Next move: Gaming machines at MGM Cotai in Macau. Casino equipment suppliers are leaving the city for more welcoming markets, as China’s zero-Covid policy hurts tourist arrivals and gaming visitors. — Reuters电报群搜索机器人（www.tel8.vip）是一个Telegram群组分享平台。电报群搜索机器人包括电报群搜索机器人、Telegram群组索引、Telegram群组导航、新加坡Telegram群组、Telegram中文群组、Telegram群组（其他）、Telegram 美国 群组、Telegram群组爬虫、电报群 科学上网、小飞机 怎么 加 群、tg群等内容。电报群搜索机器人为广大电报用户提供各种电报群组/电报频道/电报机器人导航服务。
MACAU: Suppliers of slot machines, baccarat table systems and other casino equipment are moving out of Macau to more welcoming markets, in another sign of China’s zero-Covid policy has wrought on the formerly bustling gambling hub.
With demand in Macau waning, Light and Wonder Inc, a leading provider of products used in casinos, is relocating its expatriate staff to the Philippines, which has become its top market in Asia and where it is opening a new office.
Another equipment maker from Japan is also shifting employees to the Philippines and Singapore.
The Japanese company is moving as many as 30% of its employees and has taken more than half of its inventory out of Macau due to supply-chain challenges, a person familiar with the matter said, asking not to be identified discussing information that wasn’t public. The person also asked for the company not to be named.
It has seen revenue plunge about 90% in Macau as casinos shelved purchasing plans amid a prolonged industry slump.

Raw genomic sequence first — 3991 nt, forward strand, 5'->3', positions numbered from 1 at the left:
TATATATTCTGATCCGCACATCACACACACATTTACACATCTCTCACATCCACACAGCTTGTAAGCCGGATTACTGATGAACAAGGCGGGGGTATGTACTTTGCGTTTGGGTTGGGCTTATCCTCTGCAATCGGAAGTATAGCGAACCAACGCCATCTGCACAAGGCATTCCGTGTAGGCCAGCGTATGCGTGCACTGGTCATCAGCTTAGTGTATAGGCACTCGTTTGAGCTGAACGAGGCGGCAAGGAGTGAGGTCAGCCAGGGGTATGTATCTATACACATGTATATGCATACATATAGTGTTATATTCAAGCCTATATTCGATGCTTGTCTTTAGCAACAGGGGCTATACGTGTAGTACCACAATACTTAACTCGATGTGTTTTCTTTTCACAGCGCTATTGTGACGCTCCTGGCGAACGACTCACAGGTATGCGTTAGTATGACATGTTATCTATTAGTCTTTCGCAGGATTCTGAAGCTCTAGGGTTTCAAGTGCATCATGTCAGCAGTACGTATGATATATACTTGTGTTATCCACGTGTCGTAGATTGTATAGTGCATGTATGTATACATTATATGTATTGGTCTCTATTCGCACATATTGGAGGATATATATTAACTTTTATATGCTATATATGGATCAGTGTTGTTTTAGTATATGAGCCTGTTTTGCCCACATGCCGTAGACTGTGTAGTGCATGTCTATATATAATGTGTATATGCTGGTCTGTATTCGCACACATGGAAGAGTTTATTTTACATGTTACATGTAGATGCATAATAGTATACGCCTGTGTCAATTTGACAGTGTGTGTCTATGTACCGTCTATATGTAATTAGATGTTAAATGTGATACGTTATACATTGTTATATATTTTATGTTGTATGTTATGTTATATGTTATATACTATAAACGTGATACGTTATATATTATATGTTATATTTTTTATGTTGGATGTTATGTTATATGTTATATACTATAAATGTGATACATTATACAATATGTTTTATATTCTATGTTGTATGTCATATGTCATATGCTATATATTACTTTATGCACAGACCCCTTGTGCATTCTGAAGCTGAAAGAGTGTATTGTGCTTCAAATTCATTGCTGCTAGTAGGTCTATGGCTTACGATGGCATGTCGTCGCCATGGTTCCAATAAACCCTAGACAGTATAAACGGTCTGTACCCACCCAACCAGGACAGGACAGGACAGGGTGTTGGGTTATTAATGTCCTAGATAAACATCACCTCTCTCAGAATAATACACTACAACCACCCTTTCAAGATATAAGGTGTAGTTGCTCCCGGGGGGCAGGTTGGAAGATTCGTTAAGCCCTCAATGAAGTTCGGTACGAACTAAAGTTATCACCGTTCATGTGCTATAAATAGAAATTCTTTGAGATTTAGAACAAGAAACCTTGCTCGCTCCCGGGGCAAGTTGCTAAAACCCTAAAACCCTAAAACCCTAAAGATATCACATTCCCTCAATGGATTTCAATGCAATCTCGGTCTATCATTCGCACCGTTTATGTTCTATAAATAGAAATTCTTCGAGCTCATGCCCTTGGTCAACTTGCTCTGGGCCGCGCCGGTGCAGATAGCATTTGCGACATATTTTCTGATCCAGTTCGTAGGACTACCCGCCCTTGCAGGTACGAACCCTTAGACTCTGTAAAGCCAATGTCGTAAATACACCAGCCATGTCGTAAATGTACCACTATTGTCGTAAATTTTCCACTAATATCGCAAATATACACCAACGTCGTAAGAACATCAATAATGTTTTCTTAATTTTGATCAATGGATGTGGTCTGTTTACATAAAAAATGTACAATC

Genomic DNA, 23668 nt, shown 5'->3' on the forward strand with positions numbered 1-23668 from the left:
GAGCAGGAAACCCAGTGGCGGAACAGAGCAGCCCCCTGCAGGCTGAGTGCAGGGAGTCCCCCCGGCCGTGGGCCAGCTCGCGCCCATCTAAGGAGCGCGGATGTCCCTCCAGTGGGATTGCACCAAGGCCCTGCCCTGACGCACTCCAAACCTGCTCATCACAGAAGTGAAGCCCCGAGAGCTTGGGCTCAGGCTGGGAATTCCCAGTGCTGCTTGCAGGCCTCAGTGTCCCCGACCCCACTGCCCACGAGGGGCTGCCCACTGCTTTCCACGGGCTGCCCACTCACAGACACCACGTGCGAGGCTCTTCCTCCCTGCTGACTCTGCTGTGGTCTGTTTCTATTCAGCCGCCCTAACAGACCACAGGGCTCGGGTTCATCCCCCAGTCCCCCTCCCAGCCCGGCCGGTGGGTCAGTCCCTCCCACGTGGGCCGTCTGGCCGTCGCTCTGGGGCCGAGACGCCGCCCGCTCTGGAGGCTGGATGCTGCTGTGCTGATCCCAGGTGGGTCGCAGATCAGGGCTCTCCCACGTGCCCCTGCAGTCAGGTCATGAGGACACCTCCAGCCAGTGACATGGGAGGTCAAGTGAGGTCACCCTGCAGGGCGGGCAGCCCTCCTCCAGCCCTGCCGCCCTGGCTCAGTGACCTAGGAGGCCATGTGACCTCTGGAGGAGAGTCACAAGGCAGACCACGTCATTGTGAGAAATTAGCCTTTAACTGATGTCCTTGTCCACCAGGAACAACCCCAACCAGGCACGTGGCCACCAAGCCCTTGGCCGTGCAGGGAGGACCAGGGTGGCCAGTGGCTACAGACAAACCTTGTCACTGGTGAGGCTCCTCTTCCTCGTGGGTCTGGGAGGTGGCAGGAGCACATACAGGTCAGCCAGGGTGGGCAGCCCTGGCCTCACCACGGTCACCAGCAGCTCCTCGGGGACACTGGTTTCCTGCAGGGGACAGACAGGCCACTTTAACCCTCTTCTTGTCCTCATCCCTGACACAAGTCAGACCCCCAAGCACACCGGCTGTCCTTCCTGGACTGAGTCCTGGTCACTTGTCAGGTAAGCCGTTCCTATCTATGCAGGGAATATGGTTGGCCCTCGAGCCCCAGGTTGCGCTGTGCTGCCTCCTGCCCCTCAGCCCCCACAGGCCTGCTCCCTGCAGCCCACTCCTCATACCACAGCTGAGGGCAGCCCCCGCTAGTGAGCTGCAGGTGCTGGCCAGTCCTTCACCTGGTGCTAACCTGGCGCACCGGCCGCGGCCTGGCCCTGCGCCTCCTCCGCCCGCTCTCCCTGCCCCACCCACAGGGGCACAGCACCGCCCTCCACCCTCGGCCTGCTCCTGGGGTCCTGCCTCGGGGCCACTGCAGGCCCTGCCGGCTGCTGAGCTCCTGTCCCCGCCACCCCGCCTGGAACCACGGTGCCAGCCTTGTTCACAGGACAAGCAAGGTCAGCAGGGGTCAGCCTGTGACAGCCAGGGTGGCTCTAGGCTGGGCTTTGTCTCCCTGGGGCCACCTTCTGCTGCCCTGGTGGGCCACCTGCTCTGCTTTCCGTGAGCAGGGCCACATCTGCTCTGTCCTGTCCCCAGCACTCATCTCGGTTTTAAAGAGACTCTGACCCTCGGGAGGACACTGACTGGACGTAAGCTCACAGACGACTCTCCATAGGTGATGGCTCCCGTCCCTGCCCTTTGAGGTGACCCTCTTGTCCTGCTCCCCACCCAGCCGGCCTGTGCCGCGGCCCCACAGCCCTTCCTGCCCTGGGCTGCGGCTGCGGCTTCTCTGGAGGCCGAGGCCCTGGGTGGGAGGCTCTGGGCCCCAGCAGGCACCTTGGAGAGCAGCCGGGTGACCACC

Macau’s casinos aren’t buying any new equipment until they get licences to continue operating at the end of the year, and without fresh sales, Light and Wonder is only getting limited revenue from maintenance and technical support, said Ken Jolly, the US company’s Asia vice-president and managing director.
“The Philippine market has become a dominant in Asia, and it makes sense for us to put more staff there,” Jolly said.,
After well over a decade as the world’s pre-eminent casino centre, Macau ceded that crown back to Las Vegas as Covid lockdowns and China’s travel bans choked off the usual flood of people coming in by air, sea and land.
Prior to the pandemic, Macau’s gambling market, heavily reliant on mainland customers, was six times bigger than Vegas’s, with annual revenue of US$36bil (RM162bil).
Macao Gaming Equipment Manufacturers Association chairman Jay Chun said he knew of at least four multinational casino suppliers relocating manpower and resources overseas.
The trend could accelerate after the government announced a cap of 12,000 gaming machines across the city for 2023 under a new casino law. There were already 17,000 machines in the market in 2019.
Macau was under pressure even before the pandemic struck, with Chinese President Xi Jinping cracking down on high-rolling gamblers in the territory as part of a campaign against money-laundering, corruption and capital flight.
This June, a virus flare up prompted China to suspend quarantine-free travel with Macau for more than a month, a devastating blow to casino operators already bleeding millions of dollars.
Tourist arrivals averaged a paltry 300 a day in July and gaming revenue dropped to a record low of US$49mil (RM220mil) in the month, when a lockdown also shuttered casinos for two weeks.